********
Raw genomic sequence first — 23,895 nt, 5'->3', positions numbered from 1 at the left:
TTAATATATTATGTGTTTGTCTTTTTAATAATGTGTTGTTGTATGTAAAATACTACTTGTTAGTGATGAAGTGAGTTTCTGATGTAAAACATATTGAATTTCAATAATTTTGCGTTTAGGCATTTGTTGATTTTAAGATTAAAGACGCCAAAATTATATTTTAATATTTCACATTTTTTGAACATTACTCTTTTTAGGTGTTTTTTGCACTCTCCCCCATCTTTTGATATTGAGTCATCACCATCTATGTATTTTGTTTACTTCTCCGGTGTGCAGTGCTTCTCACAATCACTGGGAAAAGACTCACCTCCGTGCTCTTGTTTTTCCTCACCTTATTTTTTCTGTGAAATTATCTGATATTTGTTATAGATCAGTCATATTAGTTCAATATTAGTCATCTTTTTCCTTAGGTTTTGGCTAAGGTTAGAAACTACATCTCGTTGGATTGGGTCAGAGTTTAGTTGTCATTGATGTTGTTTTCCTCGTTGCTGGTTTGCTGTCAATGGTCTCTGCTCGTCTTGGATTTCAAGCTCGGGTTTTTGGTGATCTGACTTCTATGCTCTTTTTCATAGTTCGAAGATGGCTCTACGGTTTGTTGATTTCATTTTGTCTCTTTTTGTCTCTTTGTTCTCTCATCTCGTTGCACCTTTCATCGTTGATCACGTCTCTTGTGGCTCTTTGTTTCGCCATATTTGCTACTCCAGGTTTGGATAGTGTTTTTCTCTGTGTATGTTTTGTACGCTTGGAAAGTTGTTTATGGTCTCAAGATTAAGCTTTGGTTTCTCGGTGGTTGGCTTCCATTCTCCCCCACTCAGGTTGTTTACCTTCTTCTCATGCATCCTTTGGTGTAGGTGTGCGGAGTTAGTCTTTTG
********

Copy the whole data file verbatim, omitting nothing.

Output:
Raw genomic sequence first — 23,895 nt, 5'->3', positions numbered from 1 at the left:
TTAATATATTATGTGTTTGTCTTTTTAATAATGTGTTGTTGTATGTAAAATACTACTTGTTAGTGATGAAGTGAGTTTCTGATGTAAAACATATTGAATTTCAATAATTTTGCGTTTAGGCATTTGTTGATTTTAAGATTAAAGACGCCAAAATTATATTTTAATATTTCACATTTTTTGAACATTACTCTTTTTAGGTGTTTTTTGCACTCTCCCCCATCTTTTGATATTGAGTCATCACCATCTATGTATTTTGTTTACTTCTCCGGTGTGCAGTGCTTCTCACAATCACTGGGAAAAGACTCACCTCCGTGCTCTTGTTTTTCCTCACCTTATTTTTTCTGTGAAATTATCTGATATTTGTTATAGATCAGTCATATTAGTTCAATATTAGTCATCTTTTTCCTTAGGTTTTGGCTAAGGTTAGAAACTACATCTCGTTGGATTGGGTCAGAGTTTAGTTGTCATTGATGTTGTTTTCCTCGTTGCTGGTTTGCTGTCAATGGTCTCTGCTCGTCTTGGATTTCAAGCTCGGGTTTTTGGTGATCTGACTTCTATGCTCTTTTTCATAGTTCGAAGATGGCTCTACGGTTTGTTGATTTCATTTTGTCTCTTTTTGTCTCTTTGTTCTCTCATCTCGTTGCACCTTTCATCGTTGATCACGTCTCTTGTGGCTCTTTGTTTCGCCATATTTGCTACTCCAGGTTTGGATAGTGTTTTTCTCTGTGTATGTTTTGTACGCTTGGAAAGTTGTTTATGGTCTCAAGATTAAGCTTTGGTTTCTCGGTGGTTGGCTTCCATTCTCCCCCACTCAGGTTGTTTACCTTCTTCTCATGCATCCTTTGGTGTAGGTGTGCGGAGTTAGTCTTTTG